Note I did not say tackle, punch, subdue, or otherwise stuff in a burlap sack and throw in the river 'cuz you know, perhaps I wasn't being clear. It might of been because of all these damned u's that appear in my words, or my distinctive Canadian typing accent, eh.

* Purge removes his tongue from its firm planting in cheek.
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kratz
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« Reply #92 on: December 21, 2010, 09:01:48 PM »

Do you think that the cops aren't already paying attention to this guy?

We can't arrest people in this country because of what we think they *might* do.  If we start with this cocksucker, where does that put us?  What does that say about us as a society?  It's easy to say 'it says we don't cotton to pederasts!', but that's already the case...
« Last Edit: December 21, 2010, 09:03:24 PM by kratz » Logged
CeeKay
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« Reply #93 on: December 21, 2010, 09:04:10 PM »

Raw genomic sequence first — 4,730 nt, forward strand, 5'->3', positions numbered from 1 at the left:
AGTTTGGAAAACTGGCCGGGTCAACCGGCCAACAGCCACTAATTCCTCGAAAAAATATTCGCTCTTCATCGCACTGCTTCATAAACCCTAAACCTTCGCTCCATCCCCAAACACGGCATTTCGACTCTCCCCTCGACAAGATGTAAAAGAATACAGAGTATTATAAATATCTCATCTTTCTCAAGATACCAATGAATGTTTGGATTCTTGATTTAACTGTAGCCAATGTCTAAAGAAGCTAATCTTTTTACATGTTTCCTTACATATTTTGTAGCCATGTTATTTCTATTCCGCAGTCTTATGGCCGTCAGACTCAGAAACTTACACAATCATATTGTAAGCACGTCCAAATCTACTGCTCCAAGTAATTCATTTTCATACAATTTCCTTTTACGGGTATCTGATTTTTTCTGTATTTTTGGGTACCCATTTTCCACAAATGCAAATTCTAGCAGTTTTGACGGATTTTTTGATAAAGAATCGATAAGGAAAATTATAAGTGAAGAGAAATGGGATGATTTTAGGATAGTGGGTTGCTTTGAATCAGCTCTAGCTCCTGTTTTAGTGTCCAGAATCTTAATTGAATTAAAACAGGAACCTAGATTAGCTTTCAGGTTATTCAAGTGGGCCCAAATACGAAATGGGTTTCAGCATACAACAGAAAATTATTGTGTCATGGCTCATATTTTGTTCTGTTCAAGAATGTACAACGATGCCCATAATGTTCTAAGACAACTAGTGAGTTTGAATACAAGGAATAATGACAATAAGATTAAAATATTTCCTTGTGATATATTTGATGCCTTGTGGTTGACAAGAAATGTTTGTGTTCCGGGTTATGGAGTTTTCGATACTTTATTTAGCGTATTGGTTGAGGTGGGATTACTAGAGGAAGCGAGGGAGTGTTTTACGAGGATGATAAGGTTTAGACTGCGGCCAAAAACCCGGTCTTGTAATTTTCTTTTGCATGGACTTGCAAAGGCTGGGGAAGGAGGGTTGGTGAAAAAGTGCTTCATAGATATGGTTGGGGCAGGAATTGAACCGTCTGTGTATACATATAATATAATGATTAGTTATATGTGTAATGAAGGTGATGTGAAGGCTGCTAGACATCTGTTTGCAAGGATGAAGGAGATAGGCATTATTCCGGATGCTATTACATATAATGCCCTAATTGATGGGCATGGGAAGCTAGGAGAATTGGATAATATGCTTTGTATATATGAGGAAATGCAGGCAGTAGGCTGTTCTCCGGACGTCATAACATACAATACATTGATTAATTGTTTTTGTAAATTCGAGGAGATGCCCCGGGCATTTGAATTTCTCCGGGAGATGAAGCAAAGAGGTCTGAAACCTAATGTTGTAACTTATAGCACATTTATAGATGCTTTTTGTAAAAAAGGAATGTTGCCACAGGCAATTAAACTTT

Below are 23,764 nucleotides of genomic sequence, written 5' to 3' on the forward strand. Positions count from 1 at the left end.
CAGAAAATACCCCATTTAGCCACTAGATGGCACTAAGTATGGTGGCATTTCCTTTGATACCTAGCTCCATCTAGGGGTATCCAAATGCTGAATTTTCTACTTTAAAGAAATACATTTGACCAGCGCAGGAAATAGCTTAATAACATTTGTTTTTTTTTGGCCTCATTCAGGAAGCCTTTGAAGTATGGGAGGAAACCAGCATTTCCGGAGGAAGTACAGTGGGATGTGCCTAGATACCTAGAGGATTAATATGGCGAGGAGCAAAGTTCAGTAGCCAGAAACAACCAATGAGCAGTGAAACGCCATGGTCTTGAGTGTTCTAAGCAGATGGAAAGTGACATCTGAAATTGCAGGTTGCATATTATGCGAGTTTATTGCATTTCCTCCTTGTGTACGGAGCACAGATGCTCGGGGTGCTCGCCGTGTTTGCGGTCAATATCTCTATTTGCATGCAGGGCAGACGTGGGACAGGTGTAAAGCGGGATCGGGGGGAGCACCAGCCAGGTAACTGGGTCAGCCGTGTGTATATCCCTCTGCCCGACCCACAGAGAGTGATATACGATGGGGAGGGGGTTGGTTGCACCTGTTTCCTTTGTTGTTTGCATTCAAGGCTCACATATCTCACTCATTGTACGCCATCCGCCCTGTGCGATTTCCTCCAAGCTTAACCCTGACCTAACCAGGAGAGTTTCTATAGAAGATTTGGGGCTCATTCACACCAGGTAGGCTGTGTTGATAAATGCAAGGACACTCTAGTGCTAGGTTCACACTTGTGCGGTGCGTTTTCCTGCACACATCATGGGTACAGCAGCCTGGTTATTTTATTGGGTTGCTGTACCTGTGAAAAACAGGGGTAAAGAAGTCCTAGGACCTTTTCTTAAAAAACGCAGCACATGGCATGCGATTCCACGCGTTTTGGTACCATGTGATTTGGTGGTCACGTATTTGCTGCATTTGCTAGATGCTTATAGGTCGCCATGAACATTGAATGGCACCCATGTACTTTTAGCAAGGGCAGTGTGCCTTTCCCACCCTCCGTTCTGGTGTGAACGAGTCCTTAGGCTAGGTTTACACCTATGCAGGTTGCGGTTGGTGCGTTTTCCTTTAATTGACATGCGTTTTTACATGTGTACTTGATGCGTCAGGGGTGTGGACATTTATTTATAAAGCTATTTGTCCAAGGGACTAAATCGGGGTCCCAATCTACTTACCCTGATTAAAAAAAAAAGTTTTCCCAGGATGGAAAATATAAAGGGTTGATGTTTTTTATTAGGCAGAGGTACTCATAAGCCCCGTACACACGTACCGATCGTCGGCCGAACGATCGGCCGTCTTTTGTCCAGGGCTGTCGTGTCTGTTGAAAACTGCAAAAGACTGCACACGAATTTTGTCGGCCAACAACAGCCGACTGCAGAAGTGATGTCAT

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« Reply #94 on: December 21, 2010, 09:04:41 PM »

Quote from: kratz on December 21, 2010, 09:01:48 PM

Do you think that the cops aren't already paying attention to this guy?

We can't arrest people in this country because of what we think they *might* do.  If we start with this [little] cocksucker, where does it end?

I didn't say arrest. That being said, why would this not be grounds for a search warrant. By his own admission (as seen through the action of writing a book on the subject) he has a sexual interest in children. Perhaps a psych evaluation? My comments are not fueled by hatred; clearly the man needs help since he's fallen off the social boat. If you have a fox in the hen-house, you don't need to kill it, but you certainly need to make sure it cannot continue to do harm.

Knowing that this is a guide for how NOT to get yourself in trouble, it won't work and he'll be vindicated. Or he will have fucked up somewhere, and then they get to nail this guy fair and square. Be that as it may, I don't agree with Florida Cook County actions.